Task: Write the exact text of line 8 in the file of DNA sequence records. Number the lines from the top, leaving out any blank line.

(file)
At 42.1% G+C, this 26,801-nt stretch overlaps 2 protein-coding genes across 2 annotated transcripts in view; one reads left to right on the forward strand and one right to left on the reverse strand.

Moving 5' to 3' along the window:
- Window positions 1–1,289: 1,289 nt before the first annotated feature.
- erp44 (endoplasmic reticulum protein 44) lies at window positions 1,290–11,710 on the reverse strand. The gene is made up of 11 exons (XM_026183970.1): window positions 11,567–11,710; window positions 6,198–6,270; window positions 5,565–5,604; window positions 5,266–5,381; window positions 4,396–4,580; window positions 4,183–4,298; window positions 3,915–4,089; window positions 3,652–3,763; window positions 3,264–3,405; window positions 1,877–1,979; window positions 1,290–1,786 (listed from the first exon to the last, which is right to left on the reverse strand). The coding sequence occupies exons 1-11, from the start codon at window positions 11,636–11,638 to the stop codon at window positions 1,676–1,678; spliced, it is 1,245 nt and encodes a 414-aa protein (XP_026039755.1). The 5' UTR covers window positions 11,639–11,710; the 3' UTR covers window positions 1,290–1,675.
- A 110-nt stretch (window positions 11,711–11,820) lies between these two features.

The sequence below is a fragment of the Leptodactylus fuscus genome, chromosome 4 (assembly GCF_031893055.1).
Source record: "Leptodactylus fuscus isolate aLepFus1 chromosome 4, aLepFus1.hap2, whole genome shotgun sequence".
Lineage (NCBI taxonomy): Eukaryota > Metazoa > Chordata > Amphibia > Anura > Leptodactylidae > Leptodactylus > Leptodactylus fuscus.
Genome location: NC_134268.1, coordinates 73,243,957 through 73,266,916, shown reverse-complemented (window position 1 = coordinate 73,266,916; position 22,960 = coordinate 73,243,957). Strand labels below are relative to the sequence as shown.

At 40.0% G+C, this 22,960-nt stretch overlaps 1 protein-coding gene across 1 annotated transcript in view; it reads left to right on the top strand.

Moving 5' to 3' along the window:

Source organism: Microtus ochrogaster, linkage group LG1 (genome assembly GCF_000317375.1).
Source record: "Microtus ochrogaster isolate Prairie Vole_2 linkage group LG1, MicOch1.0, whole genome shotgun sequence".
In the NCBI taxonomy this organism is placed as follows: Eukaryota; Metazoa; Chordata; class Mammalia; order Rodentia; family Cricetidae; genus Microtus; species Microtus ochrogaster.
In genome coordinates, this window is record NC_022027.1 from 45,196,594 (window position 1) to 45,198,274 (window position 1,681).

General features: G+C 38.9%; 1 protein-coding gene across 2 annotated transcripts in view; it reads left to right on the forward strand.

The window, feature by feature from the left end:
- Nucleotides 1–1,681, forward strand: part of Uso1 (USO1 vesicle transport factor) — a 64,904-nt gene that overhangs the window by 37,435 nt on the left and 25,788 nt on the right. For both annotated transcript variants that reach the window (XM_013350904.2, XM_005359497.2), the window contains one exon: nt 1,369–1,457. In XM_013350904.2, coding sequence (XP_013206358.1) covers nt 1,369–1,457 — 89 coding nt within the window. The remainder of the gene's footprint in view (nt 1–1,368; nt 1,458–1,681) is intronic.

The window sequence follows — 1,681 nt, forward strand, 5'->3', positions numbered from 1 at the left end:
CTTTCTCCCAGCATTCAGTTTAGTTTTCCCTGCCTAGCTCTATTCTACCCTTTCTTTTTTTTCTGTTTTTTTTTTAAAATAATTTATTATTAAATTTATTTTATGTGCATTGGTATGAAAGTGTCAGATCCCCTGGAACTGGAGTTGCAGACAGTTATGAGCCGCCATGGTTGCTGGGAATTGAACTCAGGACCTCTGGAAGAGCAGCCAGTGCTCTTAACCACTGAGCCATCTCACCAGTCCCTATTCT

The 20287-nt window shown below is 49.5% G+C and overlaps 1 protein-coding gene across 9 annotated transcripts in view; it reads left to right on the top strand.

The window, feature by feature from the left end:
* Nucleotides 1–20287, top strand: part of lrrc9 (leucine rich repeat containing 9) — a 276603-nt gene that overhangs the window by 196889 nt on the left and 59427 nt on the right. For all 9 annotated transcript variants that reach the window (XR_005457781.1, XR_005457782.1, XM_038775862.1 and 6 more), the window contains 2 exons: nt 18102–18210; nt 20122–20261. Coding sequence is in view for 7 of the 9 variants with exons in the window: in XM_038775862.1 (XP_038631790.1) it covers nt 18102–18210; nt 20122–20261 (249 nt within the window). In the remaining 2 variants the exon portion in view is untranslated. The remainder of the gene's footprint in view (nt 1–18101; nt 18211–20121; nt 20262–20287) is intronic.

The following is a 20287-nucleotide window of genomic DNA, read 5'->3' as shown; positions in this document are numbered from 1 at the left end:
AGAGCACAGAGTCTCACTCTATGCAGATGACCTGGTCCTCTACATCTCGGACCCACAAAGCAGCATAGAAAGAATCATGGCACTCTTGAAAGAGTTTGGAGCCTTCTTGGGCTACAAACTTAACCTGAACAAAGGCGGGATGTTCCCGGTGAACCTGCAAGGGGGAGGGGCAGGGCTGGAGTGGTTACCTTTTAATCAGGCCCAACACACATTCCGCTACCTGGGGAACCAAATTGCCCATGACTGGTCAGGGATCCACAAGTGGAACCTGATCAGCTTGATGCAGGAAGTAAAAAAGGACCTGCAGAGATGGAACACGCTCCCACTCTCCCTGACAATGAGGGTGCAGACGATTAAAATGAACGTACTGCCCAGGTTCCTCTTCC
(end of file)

Lineage (NCBI taxonomy): Eukaryota > Metazoa > Chordata > Amphibia > Anura > Leptodactylidae > Leptodactylus > Leptodactylus fuscus.